U.S. Pat. No. 3,726,826 discloses a stabilized adhesive solution for polyvinyl chloride. The solution comprises 5 to 25 weight percent of a post-chlorinated polyvinyl chloride resin in tetrahydrofuran and from 0.4 to about 5 weight percent of 1,2-butylene oxide.
U.S. Pat. No. 4,098,719 to Hushebeck describes a primer to be used in the assembly of polyvinyl chloride (PVC) pipe and fitting or PVC pipe and fittings to acrylonitrile-butadiene-styrene (ABS) pipe or fittings. The primer consists essentially of from 0.5 to about 2.5 percent by weight of an unplasticized polyvinyl chloride resin dissolved in a solvent. The solvent is a mixture if tetrahydrofuran and dimethylformamide.
An addition example of a conventional solvent based adhesives can also be found in European Patent Application 0 489 485 A1 to Texaco Chemical Company. This application discloses a process for welding plastic materials. The materials are welded by applying alkylene carbonate in its pure form or as a mixture with a co-solvent such as aromatic hydrocarbons, ketones, esters, ethers, glycol ethers, imidazoles, tetramethyl urea, N,N'-dimethyl ethylene urea, 1,1,1-trichloroethane and N-methyl pyrrolidone.
Furthermore, U.S. Pat. No. 4,910,244 describes a storage stable adhesive containing CPVC. The solvent based adhesive comprises 5 to 30 percent by weight of CPVC and 95 to 70 percent by weight of an organic solvent as well as a stabilizer. This mixture provides improved stability when stored in tin plated steel containers.
As seen from the brief descriptions of a sample of references describing conventional solvent based adhesives, these adhesives generally have a low solids content. Therefore, these adhesives are extremely volatile.
Evaporation of solvents from solvent based adhesives provides for an air pollution problem. The major portion of the solvent emission occurs during the application of the adhesive to the thermoplastic materials to be joined. In addition, a primer, itself a very volatile material, is also used to prepare the thermoplastic surfaces and therefore, there is additional solvent volatilized and released to the air. Furthermore, emission of the solvent also occurs from the container containing the solvent based adhesive which is usually kept open during the application of the adhesive to the thermoplastic materials. Finally, spills can occur during the application of the solvent based adhesive providing yet another means for the emission of volatile organic materials into the air.
Due to the environmental awareness occurring today, laws and regulations are being enacted to limit the amount of VOC levels in all materials, in particular solvent based adhesives. In California, for example, the South Coast Air Quality Management District (SCAQMD) has set regulations limiting the VOC levels of materials used to join thermoplastic materials. For example, pursuant to Rule 1168 of SCAQMD, the VOC limits for CPVC and/or polyvinyl chloride (PVC) solvent based adhesives, effective 1/1/94 were 450 grams/liter as measured by SCAQMD 316A. The VOC limits for acrylonitrile styrene butadiene (ABS) solvent based adhesives were 350 grams/liter as of Jan. 1, 1994 as measured by SCAQMD 316A. Further legislation has reduced these limits even further. As of Jan. 1, 1998, the SCAQMD VOC limits for CPVC and PVC solvent based adhesives will be 250 grams/liter whereas the SCAQMD VOC limits for ABS solvent based adhesives will remain at 350 grams/liter.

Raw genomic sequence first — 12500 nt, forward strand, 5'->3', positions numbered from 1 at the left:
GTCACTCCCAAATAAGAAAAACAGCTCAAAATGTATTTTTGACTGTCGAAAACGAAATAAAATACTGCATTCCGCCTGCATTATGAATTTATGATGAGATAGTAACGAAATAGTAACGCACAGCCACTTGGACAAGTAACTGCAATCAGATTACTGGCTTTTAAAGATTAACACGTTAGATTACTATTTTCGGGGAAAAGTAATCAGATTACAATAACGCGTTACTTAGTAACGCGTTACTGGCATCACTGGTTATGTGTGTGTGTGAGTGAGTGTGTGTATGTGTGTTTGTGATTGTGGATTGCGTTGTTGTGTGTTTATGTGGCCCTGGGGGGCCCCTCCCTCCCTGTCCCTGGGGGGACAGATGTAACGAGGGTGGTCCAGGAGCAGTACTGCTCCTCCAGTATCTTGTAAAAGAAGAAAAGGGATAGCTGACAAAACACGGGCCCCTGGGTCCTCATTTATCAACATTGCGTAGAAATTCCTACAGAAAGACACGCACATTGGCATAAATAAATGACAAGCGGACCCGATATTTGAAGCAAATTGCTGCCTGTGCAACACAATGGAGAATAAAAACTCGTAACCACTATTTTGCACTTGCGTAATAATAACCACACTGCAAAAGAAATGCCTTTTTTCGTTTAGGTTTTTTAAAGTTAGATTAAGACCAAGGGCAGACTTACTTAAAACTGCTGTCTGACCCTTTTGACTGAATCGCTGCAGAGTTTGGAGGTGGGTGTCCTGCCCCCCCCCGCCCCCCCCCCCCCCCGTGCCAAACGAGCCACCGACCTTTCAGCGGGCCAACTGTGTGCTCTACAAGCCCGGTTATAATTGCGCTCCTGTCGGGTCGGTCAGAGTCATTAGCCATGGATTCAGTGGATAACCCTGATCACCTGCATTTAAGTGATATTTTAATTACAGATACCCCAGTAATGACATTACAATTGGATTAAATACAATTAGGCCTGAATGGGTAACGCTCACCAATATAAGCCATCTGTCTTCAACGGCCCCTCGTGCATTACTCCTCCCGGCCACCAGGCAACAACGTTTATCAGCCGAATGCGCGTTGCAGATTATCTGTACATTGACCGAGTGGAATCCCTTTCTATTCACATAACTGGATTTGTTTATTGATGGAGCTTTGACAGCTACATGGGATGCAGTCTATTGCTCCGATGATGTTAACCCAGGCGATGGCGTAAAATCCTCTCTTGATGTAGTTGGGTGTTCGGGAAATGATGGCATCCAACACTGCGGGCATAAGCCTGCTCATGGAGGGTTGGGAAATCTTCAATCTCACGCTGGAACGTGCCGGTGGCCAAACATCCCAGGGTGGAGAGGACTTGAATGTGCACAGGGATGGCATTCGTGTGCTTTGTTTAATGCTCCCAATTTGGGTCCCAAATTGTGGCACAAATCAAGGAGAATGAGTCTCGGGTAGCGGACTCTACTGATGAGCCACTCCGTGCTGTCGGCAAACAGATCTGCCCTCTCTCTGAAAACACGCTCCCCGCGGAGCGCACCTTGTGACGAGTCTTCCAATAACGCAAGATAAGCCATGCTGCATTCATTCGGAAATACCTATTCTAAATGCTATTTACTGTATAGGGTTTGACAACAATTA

Several adhesives have been formulated which contain lower VOC levels than the conventional solvent based systems. The VOC levels of conventional solvent based adhesive systems was generally about 650 grams/liter as measured by SCAQMD 316A prior to 1994. For example, Australian Patent Application disclose a adhesive comprising more than 80 weight percent of n-methyl-2-pyrrolidone, more than 0.25 weight percent of a viscosity modifier and more than 10 weight percent of a vinyl based polymer. The viscosity modifier can be silica, a thickening agent or a thixotropic agent. Similarly, U.S. Pat. No. 4,675,354 discloses a glue solution which comprises a solution of a water insoluble synthetic organic polymer in a solvent such as N-methyl-2-pyrrolidone. This glue solution may be used at tropical temperatures without problems arising from solvent vapors and fire risks.
Also, U.S. Pat. No. 4,687,798 discloses a solvent cement used for joining water insoluble polymers. The solvent cement comprises about 10-15 weight percent of a water soluble polymer and a solvent. The solvent comprises ethyl acetate and N-methyl-2-pyrrolidone. The ethyl acetate ranges from about 3 percent to about 50 percent by weight of the solvent with the balance being N-methyl-2-pyrrolidone.
In addition, European Patent Application 0 547 593 A1 discloses a low VOC adhesive composition The composition of this European Patent Application comprises a mixture of from 5 weight percent to about 60 weight percent of at least one water insoluble polymer, from about 1 weight percent to about 30 weight percent of inorganic or synthetic resinous hollow microspheres and from about 20 weight percent to about 70 weight percent of at least one volatile organic liquid which is a solvent for the water insoluble polymer.